On September 15, 2016, a coalition of 59 different consumer advocacy groups
sent the Consumer Financial Protection Bureau a letter detailing their
concerns regarding the CFPB’s proposed debt collection regulations.
The coalition includes, among others, Americans for Financial Reform,
Center for Popular Democracy, NAACP, National Association of Consumer
Bankruptcy Attorneys, and US PIRG. The CFPB issued an outline of proposed
regulations on debt collection on July 28, 2016. The new regulations are
designed to protect consumers more effectively and expand the applicability
of the Fair Debt Collection Practices Act and other statutory authorities.
Debt collection is a multi-billion-dollar industry in the United States.
It includes 6,000 debt collection firms and affects about 70 million consumers.
The outline was issued in response to the number of complaints received
by the CFPB regarding debt collection, which generates more complaints
that any other financial product or service. The most common complaints
to the CFPB are about collectors seeking to collect debt from the wrong
consumer, for the wrong amount, or debt that could not be legally enforced.
The proposal would essentially overhaul debt collections from when third-party
collectors first examine their portfolios of debt to their last attempts
The coalition supports several aspects of the CFPB’s proposal and
states that several of the proposed changes will address certain debt
collector conduct that hurts consumers. The coalition supports the CFPB’s
proposal in that it will: (1) require the transfer of information from
prior attempts to collect the debt; (2) prohibits collectors from “parking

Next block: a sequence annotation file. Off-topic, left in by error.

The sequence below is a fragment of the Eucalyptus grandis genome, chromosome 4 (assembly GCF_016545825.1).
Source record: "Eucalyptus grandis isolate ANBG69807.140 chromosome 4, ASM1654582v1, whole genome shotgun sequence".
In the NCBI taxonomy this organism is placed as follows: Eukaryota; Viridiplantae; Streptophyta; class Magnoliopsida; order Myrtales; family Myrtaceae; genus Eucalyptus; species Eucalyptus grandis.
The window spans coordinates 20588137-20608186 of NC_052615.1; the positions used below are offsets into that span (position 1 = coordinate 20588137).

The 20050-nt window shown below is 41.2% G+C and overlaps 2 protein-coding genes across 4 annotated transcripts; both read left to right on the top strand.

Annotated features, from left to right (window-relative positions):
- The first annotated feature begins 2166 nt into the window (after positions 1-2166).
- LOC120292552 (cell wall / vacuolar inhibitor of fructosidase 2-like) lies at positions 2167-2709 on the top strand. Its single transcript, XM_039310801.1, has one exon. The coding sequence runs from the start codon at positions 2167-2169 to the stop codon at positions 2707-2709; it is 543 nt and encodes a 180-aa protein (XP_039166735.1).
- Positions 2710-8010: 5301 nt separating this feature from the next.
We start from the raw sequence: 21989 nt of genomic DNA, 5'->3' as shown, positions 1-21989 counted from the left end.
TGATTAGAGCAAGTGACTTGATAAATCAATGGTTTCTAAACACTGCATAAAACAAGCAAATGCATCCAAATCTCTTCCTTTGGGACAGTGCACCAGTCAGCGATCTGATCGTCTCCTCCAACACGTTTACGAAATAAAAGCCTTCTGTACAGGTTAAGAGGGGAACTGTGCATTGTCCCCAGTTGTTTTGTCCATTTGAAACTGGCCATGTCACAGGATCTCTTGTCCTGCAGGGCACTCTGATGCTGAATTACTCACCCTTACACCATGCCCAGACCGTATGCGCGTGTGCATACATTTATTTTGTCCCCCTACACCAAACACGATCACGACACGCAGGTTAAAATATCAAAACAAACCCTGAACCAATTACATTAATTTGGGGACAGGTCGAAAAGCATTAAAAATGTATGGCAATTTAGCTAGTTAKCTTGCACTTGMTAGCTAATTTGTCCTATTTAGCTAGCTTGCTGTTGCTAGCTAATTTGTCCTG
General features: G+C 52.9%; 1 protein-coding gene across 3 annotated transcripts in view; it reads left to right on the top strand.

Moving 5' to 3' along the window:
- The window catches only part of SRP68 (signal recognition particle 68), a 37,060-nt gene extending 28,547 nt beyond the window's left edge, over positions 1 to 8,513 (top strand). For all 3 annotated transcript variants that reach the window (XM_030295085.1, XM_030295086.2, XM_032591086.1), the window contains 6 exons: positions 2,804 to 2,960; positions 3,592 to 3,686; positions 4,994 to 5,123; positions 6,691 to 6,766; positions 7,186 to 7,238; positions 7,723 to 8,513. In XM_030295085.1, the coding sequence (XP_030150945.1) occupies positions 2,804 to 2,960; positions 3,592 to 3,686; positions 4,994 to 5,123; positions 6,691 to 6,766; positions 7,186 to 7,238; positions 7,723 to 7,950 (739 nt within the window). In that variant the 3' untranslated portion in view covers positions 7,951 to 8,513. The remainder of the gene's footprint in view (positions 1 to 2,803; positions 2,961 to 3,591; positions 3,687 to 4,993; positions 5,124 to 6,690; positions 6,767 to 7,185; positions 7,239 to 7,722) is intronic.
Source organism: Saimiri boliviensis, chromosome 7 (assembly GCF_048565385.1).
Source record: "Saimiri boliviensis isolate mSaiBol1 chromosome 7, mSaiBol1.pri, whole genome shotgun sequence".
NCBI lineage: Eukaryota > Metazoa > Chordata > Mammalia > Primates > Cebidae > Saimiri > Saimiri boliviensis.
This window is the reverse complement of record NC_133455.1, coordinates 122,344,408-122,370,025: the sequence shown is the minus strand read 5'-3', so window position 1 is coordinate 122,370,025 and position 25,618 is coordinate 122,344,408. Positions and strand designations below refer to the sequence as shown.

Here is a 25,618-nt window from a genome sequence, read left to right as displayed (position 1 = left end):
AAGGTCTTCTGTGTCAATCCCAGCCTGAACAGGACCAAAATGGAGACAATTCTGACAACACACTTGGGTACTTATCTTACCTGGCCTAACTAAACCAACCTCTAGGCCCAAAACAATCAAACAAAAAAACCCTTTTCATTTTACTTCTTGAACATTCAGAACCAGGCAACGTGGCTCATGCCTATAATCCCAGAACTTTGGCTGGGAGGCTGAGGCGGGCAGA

debts on credit reports without informing the consumer about the debt;
(3) require collectors to tell subsequent collectors about unresolved
disputes; and (4) require the resolution of those disputes before collection
activity can continue.
However, the letter sent by the advocacy groups also states, “The
proposal represents a missed opportunity to fundamentally improve protections
for consumers victimized by predatory debt collection practices.”
The letter identifies six significant shortcomings of the CFPB’s
outline. The highlighted issues regarding the proposal include that it:
- Permits collection without sufficient substantiation
- Effectively prevents private enforcement
- Allows disputes to remain inadequately investigated
- Allows lawsuits and default judgements to be obtained based on faulty documentation
- Allows call harassment to continue
- Undermines many of the state protections
It also identifies other concerns regarding abusive debt collection practices.
The letter states that the proposal would allow collectors to leaves messages
with third parties, even though this conduct is illegal under 15 U.S.C.
1692b. Additionally, the letter identifies other concerns including: inadequate
protections for dealing with time-barred debt; confusing validation notices;
failure to prohibit mandatory arbitration clauses; insufficient detail
and clarification on credit bureau reporting; and failure to properly
address language concerns for consumers with limited English proficiency.